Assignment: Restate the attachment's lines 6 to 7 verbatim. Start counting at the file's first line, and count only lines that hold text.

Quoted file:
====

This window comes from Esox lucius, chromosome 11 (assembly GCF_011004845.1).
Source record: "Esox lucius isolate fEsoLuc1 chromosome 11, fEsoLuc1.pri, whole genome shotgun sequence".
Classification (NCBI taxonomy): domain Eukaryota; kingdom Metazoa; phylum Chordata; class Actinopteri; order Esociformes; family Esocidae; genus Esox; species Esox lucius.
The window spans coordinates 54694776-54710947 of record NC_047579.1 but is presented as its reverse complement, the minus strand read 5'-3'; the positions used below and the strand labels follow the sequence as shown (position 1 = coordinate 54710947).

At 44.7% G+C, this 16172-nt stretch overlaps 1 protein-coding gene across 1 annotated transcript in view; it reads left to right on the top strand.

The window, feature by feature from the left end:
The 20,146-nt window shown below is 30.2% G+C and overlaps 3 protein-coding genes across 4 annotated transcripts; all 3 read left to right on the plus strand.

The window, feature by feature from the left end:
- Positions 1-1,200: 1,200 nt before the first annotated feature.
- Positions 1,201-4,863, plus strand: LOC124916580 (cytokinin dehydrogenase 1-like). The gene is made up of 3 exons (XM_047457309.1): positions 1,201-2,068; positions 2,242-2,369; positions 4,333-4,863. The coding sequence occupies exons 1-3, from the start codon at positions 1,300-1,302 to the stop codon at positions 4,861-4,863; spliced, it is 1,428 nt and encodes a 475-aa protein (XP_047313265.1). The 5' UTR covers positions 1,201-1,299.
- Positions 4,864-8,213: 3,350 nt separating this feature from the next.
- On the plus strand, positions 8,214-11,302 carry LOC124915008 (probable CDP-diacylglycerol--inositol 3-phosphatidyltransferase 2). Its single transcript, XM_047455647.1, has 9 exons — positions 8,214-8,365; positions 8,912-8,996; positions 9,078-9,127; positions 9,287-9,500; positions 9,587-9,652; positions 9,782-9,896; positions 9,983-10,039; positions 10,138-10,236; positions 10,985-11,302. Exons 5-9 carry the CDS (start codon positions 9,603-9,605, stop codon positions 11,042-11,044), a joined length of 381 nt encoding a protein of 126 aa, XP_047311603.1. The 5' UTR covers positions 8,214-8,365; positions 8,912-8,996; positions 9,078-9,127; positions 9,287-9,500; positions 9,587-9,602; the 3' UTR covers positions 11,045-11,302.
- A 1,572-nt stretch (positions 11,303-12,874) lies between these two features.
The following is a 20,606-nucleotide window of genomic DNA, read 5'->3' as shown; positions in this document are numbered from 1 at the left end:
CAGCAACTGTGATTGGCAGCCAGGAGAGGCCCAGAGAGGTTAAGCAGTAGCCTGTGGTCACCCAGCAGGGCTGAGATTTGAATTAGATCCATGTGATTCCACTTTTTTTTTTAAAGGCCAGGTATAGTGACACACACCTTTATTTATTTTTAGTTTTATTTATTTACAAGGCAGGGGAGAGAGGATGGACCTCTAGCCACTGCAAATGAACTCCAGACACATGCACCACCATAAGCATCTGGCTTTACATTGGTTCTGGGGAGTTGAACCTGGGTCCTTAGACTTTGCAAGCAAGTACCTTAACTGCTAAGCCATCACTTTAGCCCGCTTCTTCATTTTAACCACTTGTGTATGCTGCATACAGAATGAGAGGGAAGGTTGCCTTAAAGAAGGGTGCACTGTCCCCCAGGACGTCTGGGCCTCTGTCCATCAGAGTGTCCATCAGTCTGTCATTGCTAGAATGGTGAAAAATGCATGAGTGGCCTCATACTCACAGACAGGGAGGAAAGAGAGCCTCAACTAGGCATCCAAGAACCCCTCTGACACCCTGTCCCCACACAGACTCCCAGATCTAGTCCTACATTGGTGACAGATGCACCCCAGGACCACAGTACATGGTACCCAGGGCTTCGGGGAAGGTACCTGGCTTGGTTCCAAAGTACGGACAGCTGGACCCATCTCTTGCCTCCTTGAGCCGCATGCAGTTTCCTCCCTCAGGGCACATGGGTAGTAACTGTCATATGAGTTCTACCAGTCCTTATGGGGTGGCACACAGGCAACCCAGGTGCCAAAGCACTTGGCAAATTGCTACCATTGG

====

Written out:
The window, feature by feature from the left end:
The 20,146-nt window shown below is 30.2% G+C and overlaps 3 protein-coding genes across 4 annotated transcripts; all 3 read left to right on the plus strand.